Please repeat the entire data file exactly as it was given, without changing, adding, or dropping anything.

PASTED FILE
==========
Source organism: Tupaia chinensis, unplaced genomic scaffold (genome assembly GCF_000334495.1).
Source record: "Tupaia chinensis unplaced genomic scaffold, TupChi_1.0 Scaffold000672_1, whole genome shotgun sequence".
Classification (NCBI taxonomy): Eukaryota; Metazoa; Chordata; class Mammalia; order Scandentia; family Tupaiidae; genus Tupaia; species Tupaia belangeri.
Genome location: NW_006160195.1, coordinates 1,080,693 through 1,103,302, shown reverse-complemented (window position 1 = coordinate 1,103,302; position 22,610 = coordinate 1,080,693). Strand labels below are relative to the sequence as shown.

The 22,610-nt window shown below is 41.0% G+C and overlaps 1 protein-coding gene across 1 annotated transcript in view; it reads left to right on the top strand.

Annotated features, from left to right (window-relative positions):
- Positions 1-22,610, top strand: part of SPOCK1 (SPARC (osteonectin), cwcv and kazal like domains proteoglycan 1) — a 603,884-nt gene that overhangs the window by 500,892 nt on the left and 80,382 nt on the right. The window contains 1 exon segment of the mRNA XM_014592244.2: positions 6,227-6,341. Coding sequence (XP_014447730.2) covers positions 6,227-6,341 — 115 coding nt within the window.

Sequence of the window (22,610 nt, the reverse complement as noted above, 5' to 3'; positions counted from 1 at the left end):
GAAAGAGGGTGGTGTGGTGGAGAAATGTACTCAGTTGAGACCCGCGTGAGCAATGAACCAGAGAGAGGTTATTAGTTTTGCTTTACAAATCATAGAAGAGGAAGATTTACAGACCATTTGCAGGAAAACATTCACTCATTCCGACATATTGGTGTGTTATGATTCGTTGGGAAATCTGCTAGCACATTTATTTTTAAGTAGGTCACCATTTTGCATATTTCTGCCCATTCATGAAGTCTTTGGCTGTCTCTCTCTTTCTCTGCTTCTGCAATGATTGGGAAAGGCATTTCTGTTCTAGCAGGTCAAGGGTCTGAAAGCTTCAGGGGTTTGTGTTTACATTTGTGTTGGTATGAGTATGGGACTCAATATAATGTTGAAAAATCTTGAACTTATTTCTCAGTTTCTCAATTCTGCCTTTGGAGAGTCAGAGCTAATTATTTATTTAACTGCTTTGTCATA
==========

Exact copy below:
Source organism: Tupaia chinensis, unplaced genomic scaffold (genome assembly GCF_000334495.1).
Source record: "Tupaia chinensis unplaced genomic scaffold, TupChi_1.0 Scaffold000672_1, whole genome shotgun sequence".
Classification (NCBI taxonomy): Eukaryota; Metazoa; Chordata; class Mammalia; order Scandentia; family Tupaiidae; genus Tupaia; species Tupaia belangeri.
Genome location: NW_006160195.1, coordinates 1,080,693 through 1,103,302, shown reverse-complemented (window position 1 = coordinate 1,103,302; position 22,610 = coordinate 1,080,693). Strand labels below are relative to the sequence as shown.

The 22,610-nt window shown below is 41.0% G+C and overlaps 1 protein-coding gene across 1 annotated transcript in view; it reads left to right on the top strand.

Annotated features, from left to right (window-relative positions):
- Positions 1-22,610, top strand: part of SPOCK1 (SPARC (osteonectin), cwcv and kazal like domains proteoglycan 1) — a 603,884-nt gene that overhangs the window by 500,892 nt on the left and 80,382 nt on the right. The window contains 1 exon segment of the mRNA XM_014592244.2: positions 6,227-6,341. Coding sequence (XP_014447730.2) covers positions 6,227-6,341 — 115 coding nt within the window.

Sequence of the window (22,610 nt, the reverse complement as noted above, 5' to 3'; positions counted from 1 at the left end):
GAAAGAGGGTGGTGTGGTGGAGAAATGTACTCAGTTGAGACCCGCGTGAGCAATGAACCAGAGAGAGGTTATTAGTTTTGCTTTACAAATCATAGAAGAGGAAGATTTACAGACCATTTGCAGGAAAACATTCACTCATTCCGACATATTGGTGTGTTATGATTCGTTGGGAAATCTGCTAGCACATTTATTTTTAAGTAGGTCACCATTTTGCATATTTCTGCCCATTCATGAAGTCTTTGGCTGTCTCTCTCTTTCTCTGCTTCTGCAATGATTGGGAAAGGCATTTCTGTTCTAGCAGGTCAAGGGTCTGAAAGCTTCAGGGGTTTGTGTTTACATTTGTGTTGGTATGAGTATGGGACTCAATATAATGTTGAAAAATCTTGAACTTATTTCTCAGTTTCTCAATTCTGCCTTTGGAGAGTCAGAGCTAATTATTTATTTAACTGCTTTGTCATA